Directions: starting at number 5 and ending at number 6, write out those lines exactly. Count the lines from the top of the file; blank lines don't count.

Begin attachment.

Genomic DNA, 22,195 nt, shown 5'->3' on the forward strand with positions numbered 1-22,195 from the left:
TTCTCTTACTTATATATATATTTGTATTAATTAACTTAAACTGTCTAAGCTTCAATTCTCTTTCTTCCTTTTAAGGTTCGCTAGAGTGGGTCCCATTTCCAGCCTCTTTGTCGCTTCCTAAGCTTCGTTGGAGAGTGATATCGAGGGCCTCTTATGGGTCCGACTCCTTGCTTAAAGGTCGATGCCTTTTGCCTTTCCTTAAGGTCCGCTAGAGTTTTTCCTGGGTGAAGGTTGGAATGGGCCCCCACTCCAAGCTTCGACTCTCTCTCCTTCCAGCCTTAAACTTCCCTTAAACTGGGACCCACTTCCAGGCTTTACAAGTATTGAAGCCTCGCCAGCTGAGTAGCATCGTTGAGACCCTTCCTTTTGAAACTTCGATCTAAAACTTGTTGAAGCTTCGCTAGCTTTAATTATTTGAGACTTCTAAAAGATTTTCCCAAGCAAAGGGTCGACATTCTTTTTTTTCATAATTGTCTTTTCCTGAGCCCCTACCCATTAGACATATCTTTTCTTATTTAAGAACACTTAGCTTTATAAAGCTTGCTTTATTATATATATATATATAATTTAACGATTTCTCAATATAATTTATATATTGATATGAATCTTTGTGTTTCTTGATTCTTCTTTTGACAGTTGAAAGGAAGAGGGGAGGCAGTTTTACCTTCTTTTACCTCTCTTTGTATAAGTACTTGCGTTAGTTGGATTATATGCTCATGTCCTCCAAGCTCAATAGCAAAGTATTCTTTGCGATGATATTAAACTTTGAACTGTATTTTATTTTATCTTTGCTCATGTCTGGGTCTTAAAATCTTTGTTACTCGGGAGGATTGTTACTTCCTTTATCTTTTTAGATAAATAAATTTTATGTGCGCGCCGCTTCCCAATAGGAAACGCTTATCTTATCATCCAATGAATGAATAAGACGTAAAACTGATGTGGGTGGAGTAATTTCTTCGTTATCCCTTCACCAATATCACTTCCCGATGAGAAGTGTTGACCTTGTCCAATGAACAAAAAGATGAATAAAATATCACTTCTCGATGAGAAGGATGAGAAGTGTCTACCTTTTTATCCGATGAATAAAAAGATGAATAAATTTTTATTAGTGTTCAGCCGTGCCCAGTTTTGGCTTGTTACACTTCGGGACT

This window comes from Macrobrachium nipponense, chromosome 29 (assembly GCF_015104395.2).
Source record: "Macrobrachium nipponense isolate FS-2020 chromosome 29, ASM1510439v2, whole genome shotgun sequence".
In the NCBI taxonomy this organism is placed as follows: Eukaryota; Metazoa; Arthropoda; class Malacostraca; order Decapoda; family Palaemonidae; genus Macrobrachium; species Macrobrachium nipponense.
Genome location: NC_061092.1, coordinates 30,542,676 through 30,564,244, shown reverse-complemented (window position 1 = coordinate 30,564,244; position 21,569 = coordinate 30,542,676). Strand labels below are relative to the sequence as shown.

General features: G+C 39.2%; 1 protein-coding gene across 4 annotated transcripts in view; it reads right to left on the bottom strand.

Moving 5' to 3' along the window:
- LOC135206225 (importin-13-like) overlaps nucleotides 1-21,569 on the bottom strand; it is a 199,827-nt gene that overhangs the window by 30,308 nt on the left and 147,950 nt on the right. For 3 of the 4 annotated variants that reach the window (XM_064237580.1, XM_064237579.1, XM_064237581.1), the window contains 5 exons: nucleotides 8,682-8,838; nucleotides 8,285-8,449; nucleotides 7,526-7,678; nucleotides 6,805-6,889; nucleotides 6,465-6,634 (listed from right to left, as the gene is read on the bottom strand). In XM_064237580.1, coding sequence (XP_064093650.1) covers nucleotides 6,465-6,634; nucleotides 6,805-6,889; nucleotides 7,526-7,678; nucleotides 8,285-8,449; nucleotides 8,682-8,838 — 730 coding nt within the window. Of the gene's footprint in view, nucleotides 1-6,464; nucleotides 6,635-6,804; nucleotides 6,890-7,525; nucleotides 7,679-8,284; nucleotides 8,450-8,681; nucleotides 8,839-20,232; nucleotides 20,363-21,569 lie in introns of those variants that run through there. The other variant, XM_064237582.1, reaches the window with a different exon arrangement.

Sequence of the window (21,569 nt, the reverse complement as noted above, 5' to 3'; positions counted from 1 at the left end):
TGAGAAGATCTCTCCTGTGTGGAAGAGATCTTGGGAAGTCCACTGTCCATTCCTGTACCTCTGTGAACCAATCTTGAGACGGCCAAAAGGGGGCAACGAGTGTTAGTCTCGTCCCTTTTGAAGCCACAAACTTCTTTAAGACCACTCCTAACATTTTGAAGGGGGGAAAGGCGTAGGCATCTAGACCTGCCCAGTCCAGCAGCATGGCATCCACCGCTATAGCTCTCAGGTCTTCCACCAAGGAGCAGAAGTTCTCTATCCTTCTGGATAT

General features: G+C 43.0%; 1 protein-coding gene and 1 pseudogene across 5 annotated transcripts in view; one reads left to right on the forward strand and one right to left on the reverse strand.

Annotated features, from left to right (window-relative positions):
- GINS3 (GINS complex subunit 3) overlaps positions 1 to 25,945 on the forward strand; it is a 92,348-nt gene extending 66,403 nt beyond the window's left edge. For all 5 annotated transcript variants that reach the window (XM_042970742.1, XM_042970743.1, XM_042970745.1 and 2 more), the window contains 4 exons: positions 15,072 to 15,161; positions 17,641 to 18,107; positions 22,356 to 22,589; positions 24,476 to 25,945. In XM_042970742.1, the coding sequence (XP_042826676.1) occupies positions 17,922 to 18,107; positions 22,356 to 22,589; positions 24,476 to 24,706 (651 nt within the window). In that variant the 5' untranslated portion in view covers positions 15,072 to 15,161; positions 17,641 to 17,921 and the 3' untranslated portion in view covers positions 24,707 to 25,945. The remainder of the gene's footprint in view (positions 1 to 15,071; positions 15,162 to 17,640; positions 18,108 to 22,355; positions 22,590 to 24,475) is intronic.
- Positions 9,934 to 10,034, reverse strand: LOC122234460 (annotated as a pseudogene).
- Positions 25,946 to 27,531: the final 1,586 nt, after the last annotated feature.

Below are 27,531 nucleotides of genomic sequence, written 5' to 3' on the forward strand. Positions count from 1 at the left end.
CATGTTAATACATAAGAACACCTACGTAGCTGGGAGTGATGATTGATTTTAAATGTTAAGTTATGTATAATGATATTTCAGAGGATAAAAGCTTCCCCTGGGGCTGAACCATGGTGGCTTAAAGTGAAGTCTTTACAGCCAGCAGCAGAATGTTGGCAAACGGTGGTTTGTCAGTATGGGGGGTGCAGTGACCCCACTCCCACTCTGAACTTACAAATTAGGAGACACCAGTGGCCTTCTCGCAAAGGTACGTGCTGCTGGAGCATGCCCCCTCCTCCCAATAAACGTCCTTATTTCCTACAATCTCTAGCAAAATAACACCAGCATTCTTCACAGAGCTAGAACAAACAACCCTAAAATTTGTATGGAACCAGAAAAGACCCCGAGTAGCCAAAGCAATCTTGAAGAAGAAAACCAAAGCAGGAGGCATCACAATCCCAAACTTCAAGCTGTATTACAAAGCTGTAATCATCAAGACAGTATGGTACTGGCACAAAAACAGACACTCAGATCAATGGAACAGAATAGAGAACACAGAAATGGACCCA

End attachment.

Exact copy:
In the NCBI taxonomy this organism is placed as follows: Eukaryota; Metazoa; Arthropoda; class Malacostraca; order Decapoda; family Palaemonidae; genus Macrobrachium; species Macrobrachium nipponense.
Genome location: NC_061092.1, coordinates 30,542,676 through 30,564,244, shown reverse-complemented (window position 1 = coordinate 30,564,244; position 21,569 = coordinate 30,542,676). Strand labels below are relative to the sequence as shown.